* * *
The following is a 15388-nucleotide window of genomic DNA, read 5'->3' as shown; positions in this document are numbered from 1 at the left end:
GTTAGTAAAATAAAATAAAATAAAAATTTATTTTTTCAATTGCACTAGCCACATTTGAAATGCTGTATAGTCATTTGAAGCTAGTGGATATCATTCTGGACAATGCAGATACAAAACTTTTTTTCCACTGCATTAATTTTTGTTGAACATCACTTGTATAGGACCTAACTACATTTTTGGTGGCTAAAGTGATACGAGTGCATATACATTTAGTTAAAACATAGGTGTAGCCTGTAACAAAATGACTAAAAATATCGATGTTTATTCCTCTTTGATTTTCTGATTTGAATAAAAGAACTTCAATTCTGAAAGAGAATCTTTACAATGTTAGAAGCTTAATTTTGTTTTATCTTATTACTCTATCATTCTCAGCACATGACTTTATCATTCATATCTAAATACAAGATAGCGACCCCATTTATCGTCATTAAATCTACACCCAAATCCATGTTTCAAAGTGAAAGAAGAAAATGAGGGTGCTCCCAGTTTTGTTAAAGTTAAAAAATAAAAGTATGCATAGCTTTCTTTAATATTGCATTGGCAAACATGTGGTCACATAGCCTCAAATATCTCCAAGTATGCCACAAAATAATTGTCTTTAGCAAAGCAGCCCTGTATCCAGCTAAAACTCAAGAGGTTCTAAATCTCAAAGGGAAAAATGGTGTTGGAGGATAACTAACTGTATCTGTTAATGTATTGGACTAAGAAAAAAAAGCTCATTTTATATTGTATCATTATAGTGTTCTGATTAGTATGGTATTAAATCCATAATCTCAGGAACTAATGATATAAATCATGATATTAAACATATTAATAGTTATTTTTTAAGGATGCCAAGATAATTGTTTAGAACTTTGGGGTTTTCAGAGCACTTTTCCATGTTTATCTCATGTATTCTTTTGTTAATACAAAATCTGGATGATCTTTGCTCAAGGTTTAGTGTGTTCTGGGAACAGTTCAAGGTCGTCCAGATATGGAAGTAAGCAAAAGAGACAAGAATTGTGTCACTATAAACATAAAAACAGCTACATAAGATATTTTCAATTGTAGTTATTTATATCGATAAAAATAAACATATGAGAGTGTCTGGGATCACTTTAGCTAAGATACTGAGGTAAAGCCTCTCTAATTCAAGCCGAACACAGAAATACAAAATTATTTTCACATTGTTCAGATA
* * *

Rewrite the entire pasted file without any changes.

The following is a 15388-nucleotide window of genomic DNA, read 5'->3' as shown; positions in this document are numbered from 1 at the left end:
GTTAGTAAAATAAAATAAAATAAAAATTTATTTTTTCAATTGCACTAGCCACATTTGAAATGCTGTATAGTCATTTGAAGCTAGTGGATATCATTCTGGACAATGCAGATACAAAACTTTTTTTCCACTGCATTAATTTTTGTTGAACATCACTTGTATAGGACCTAACTACATTTTTGGTGGCTAAAGTGATACGAGTGCATATACATTTAGTTAAAACATAGGTGTAGCCTGTAACAAAATGACTAAAAATATCGATGTTTATTCCTCTTTGATTTTCTGATTTGAATAAAAGAACTTCAATTCTGAAAGAGAATCTTTACAATGTTAGAAGCTTAATTTTGTTTTATCTTATTACTCTATCATTCTCAGCACATGACTTTATCATTCATATCTAAATACAAGATAGCGACCCCATTTATCGTCATTAAATCTACACCCAAATCCATGTTTCAAAGTGAAAGAAGAAAATGAGGGTGCTCCCAGTTTTGTTAAAGTTAAAAAATAAAAGTATGCATAGCTTTCTTTAATATTGCATTGGCAAACATGTGGTCACATAGCCTCAAATATCTCCAAGTATGCCACAAAATAATTGTCTTTAGCAAAGCAGCCCTGTATCCAGCTAAAACTCAAGAGGTTCTAAATCTCAAAGGGAAAAATGGTGTTGGAGGATAACTAACTGTATCTGTTAATGTATTGGACTAAGAAAAAAAAGCTCATTTTATATTGTATCATTATAGTGTTCTGATTAGTATGGTATTAAATCCATAATCTCAGGAACTAATGATATAAATCATGATATTAAACATATTAATAGTTATTTTTTAAGGATGCCAAGATAATTGTTTAGAACTTTGGGGTTTTCAGAGCACTTTTCCATGTTTATCTCATGTATTCTTTTGTTAATACAAAATCTGGATGATCTTTGCTCAAGGTTTAGTGTGTTCTGGGAACAGTTCAAGGTCGTCCAGATATGGAAGTAAGCAAAAGAGACAAGAATTGTGTCACTATAAACATAAAAACAGCTACATAAGATATTTTCAATTGTAGTTATTTATATCGATAAAAATAAACATATGAGAGTGTCTGGGATCACTTTAGCTAAGATACTGAGGTAAAGCCTCTCTAATTCAAGCCGAACACAGAAATACAAAATTATTTTCACATTGTTCAGATA